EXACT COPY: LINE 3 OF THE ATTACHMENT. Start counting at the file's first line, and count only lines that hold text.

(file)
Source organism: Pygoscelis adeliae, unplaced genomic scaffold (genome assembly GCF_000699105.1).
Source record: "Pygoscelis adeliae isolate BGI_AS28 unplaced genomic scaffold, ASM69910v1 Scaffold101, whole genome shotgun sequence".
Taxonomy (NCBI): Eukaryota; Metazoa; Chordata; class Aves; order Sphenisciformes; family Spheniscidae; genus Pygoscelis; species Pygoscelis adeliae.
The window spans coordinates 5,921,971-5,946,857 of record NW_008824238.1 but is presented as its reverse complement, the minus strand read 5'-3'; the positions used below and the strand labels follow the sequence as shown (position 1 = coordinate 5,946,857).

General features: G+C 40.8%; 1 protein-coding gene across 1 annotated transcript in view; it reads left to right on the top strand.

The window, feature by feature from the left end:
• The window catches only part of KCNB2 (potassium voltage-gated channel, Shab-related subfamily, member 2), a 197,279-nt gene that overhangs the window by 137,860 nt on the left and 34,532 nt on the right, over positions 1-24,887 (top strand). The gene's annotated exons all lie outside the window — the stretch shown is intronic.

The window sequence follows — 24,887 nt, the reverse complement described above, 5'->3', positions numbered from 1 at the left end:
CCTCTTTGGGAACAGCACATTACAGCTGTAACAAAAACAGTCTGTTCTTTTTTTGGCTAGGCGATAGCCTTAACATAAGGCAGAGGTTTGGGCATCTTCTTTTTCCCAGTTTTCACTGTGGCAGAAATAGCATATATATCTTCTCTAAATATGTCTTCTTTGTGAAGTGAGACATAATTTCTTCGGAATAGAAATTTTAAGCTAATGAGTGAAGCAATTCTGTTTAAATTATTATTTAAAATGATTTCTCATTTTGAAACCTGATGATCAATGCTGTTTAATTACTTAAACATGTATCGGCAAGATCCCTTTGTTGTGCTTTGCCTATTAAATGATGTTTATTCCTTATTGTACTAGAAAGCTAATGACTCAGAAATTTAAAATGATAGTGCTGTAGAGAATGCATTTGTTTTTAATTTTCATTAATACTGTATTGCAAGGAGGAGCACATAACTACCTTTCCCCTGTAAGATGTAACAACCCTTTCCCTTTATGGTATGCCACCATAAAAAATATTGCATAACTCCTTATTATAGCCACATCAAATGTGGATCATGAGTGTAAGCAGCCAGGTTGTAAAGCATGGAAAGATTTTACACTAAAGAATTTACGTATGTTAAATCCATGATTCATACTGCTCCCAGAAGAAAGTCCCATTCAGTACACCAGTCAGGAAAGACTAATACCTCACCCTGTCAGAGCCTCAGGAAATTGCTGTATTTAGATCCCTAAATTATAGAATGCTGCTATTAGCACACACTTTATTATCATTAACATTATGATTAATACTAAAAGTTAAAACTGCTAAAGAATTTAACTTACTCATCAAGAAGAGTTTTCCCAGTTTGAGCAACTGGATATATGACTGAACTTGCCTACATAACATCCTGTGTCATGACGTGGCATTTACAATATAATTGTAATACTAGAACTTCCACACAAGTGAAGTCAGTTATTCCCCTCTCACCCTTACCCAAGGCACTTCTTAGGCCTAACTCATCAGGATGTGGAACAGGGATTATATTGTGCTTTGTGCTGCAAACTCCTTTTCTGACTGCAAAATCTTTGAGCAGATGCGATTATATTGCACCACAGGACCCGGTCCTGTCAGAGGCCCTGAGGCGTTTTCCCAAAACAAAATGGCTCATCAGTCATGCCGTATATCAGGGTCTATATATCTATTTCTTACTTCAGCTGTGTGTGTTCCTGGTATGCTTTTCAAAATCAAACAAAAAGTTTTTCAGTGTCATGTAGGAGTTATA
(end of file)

Taxonomy (NCBI): Eukaryota; Metazoa; Chordata; class Aves; order Sphenisciformes; family Spheniscidae; genus Pygoscelis; species Pygoscelis adeliae.